This is one of my very favorite cookbooks of all time.

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Gundel Restaurant in Budapest

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Comments 7 comments

Gypsy Rose Lee profile image

Gypsy Rose Lee 4 years ago from Riga, Latvia

Voted up. Sound so good. Will definetly try to make these. Passed on.


Deborah Brooks profile image

Deborah Brooks 4 years ago from Brownsville,TX

I am book marking this recipe too.. I love your recipes.. Debbie


phdast7 profile image

phdast7 4 years ago from Atlanta, Georgia

Read this Hub twice. Both versions of stuffed steak sound wonderful. Thanks for sharing. :)


WD Curry 111 profile image

WD Curry 111 4 years ago from Space Coast

Why did I read this. Now, I am hungry. I will definitely try this and get back to you. It reminds me a little of Colombian food.


Theocharis V profile image

Theocharis V 4 years ago from Piraeus, Greece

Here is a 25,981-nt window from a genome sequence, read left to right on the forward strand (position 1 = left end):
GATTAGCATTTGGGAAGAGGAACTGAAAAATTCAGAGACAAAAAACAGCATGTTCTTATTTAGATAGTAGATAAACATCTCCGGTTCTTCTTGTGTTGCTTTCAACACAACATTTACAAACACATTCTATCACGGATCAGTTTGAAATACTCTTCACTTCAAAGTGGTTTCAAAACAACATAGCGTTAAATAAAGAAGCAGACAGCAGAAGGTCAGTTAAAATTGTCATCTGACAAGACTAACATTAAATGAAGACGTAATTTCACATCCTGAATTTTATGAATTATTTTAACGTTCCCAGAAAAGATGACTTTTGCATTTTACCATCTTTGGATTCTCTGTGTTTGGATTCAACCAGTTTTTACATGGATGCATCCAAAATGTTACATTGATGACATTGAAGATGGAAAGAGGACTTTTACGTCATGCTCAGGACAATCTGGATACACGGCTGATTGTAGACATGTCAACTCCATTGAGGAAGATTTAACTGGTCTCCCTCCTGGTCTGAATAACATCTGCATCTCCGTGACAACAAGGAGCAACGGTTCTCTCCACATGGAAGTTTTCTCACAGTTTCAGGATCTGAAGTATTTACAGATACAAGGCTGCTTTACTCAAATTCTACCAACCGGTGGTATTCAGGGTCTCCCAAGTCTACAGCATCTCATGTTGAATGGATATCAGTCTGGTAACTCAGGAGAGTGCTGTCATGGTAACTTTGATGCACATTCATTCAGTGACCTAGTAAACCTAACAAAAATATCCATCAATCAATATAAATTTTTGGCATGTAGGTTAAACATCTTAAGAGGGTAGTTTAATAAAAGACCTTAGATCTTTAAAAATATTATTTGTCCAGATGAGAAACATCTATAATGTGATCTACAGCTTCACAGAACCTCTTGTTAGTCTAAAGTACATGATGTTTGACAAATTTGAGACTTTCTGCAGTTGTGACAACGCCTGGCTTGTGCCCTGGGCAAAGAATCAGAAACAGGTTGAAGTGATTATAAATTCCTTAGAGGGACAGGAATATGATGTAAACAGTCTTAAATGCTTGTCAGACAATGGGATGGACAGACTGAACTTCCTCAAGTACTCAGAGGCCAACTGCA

EXCELLENT Recipe! I was doing some restaurant consulting in Athens for a Hungarian - Czech Restaurant (it has won a prize over here in Greece) and we launched a variation of this recipe and it was a hit. Actually, it is the most favourite dish of that restaurant. Excelllent dish. Thanks for SHARING! Good hub


rjsadowski profile image

rjsadowski 4 years ago Author

Thanks for your comment. I go through a lot of effort to make certain that my recipes are authentic and tht I, myself would want to eat them.


WD Curry 111 profile image

WD Curry 111 4 years ago from Space Coast

Hey, I'm no chef . . . I just like to eat. Thanks for giving us something new to try!